While your guests can get along perfectly well without crackers or sliced baguette, these items can be great for pairing a variety of ingredients for providing stability to the bite. When choosing crackers, be sure to pick ones that won’t compete with the flavors of the cheese, but will compliment it! A simple cracker, like these water crackers, don’t have a lot of herbs or salt added. so they won’t detract from the flavor of the meats and cheeses. If you’re creating a fall themed board, I like to add crackers like these pumpkin cranberry crisps, or fig and rosemary crisps.
I love anything pickled. They’re a perfect complement to your meats and cheeses. Pickled vegetables, such as gherkins or pickles, olives, pickled jalapenos or pepperoncinis are great on charcuterie boards. They pair so easily with everything on the board and add a little tang. Add these in a small white ramekin as well!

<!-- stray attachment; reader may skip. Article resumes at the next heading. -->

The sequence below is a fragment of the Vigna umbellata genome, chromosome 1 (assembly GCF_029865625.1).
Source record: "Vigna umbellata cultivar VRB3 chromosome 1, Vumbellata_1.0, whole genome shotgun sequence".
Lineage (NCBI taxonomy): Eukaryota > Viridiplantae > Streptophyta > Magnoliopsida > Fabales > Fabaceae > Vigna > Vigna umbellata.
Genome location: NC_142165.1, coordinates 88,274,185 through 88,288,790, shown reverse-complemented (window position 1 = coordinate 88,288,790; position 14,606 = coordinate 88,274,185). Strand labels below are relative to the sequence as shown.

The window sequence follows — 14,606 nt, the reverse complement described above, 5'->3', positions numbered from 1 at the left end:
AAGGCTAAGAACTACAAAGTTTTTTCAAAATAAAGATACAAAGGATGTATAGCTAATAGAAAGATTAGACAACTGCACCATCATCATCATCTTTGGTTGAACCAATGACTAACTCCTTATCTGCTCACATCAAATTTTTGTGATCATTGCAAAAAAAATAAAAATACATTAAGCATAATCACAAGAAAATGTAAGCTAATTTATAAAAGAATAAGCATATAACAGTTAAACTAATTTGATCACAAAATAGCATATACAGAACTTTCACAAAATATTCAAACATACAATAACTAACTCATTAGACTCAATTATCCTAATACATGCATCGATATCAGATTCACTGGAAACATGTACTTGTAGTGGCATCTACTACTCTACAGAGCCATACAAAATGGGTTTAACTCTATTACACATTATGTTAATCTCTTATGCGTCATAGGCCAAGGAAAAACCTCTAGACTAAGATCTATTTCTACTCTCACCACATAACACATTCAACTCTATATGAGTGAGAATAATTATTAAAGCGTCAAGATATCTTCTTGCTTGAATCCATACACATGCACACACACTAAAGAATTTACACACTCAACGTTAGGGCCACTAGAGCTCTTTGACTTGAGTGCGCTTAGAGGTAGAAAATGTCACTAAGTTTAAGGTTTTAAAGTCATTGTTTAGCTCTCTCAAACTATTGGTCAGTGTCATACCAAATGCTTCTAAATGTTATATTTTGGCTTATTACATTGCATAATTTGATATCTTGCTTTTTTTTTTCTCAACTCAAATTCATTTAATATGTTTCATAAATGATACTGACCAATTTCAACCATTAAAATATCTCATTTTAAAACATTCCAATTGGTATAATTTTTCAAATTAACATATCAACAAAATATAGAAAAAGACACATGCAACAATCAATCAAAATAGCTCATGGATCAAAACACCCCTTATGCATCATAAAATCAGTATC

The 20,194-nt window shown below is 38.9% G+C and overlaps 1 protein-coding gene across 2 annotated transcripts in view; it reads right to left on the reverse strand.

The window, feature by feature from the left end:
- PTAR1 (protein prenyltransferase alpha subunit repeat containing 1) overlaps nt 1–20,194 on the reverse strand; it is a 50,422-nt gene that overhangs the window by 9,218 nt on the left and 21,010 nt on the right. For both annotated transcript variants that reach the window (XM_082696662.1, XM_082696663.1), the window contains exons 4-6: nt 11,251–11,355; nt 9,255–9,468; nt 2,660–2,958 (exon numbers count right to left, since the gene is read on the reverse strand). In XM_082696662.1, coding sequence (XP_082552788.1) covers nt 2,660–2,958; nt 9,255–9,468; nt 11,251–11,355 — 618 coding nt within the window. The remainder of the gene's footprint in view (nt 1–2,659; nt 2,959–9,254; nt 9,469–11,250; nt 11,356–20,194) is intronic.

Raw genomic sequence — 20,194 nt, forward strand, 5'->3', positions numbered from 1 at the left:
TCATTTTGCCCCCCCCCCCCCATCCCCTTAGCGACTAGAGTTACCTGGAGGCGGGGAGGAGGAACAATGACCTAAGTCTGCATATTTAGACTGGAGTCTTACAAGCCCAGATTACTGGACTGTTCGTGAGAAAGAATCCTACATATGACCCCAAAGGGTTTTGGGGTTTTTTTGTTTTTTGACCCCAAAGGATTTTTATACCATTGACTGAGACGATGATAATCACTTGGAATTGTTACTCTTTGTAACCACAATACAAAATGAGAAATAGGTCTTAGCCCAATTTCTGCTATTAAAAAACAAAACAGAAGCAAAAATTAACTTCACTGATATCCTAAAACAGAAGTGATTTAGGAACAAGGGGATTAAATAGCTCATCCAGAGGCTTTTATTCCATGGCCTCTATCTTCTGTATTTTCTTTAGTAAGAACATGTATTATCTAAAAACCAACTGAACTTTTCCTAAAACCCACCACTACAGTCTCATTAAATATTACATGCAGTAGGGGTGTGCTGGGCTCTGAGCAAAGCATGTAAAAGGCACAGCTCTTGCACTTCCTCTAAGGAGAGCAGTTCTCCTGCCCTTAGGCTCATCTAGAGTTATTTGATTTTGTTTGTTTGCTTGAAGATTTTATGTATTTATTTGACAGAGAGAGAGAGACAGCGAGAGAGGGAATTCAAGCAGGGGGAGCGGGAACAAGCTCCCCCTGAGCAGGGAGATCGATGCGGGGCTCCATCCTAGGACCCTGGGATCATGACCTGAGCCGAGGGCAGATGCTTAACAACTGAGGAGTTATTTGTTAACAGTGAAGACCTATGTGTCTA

When appropriate, include alcohol to your charcuterie experience. Wine and beer pair excellently with meat and cheese and can enhance the flavor experience. Generally speaking, you want to pair bold-flavored meat and cheese with bold-flavored alcohol. For instance, goat cheese, smoked salmon and prosciutto pairs well with white wine, while salami, cheddar, and blue cheese go great with red wine. Champagne goes well with brie, so pop that bubbly!
How much cheese and meat should I buy?
If the meat and cheese tray will be one of several appetizers, plan for 1 to 2 ounces of meat and 1 ounce of cheese per person. If it will be the only dish, expect to serve 2 to 3 ounces of meat and 2 ounces of cheese per person.
How to arrange a charcuterie board
When putting all of these delicious elements, you’ll want to remember these tips:
Start with bowls or larger cheeses.